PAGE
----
Usually, I am an outspoken critic of democracy. Unless it is severely checked, majoritarianism carries with it the inherent and ineluctable flaw that voters may use their power to deprive their fellow citizens of their liberty and their property.
Immigration, however, is a virtuous exception to the rule. Immigrants do not have a “right” to live in the United States but are admitted only with the permission of the native polity. Which of our national issues could be more deserving of widespread public input than that of who is to join the country’s ranks? Why is it missing?
Serious questions proliferate. In its search for a compromise, the Gang of Eight has pretty much wiped away the current legal-immigration system and started over. Do Americans know how that system worked and what they are losing? More important, do they know what they are gaining in its stead, and with what they will likely be stuck for the next 30 or so years?
Do they want the total amount of immigration to increase significantly, as S.744 allows? What mixture of skilled and unskilled immigrants does the public consider appropriate for a nation with an unemployment problem and a dysfunctional welfare state? Is the bill right to abolish the green-card lottery, which grants permanent residency to a randomly chosen 50,000 people per year?
Is establishing a points regime for skilled immigrants — similar to the systems used by Britain, Australia, and Canada — a good thing?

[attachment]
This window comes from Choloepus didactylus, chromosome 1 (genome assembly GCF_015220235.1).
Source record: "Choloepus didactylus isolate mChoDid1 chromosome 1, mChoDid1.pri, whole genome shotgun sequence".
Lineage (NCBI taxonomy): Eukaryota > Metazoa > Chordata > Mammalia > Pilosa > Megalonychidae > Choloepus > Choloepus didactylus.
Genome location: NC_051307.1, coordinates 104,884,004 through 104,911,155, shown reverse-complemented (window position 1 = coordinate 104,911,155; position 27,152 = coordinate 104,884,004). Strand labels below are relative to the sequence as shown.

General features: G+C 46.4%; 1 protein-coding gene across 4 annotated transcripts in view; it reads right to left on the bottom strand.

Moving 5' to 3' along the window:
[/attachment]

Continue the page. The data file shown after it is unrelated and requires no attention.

The bill lifts country-specific limits on employment-based immigrant visas, which opens the door for new immigrant populations to be dominated by India and China. Is it a sensible thing for the United States to abandon its long-held policy goal of ensuring that the country is not asked to assimilate too many immigrants from one place at any given time? If so, what price “diversity”?
And do Americans know that, as the Immigration Policy Center notes, “family- or employment-based applicants whose applications have been pending five years or more under the current system will become eligible for a visa”? Or that the new system abolishes the “immigrant category for siblings of U.S. citizens,” and that “visas will no longer be available to married sons or daughters of U.S. citizens who are over 30 years of age”? Do they recognize that, even after these changes, family connections and not skills will still serve as the way in for the vast majority of immigrants?
We are told by advocates of amnesty that we must at least acknowledge that the Hispanic beneficiaries of S.744 are “already here.” This is indisputably true, so surely the more important demographic question is, “Who new will this bill let in, and does that suit us?”
As with most things, Americans have various responses to these questions. Still, they can answer them only if they are asked — and they have not been asked. Harry Reid had better rush his bill through before a national debate breaks out.
— Charles C. W. Cooke is a staff writer at National Review.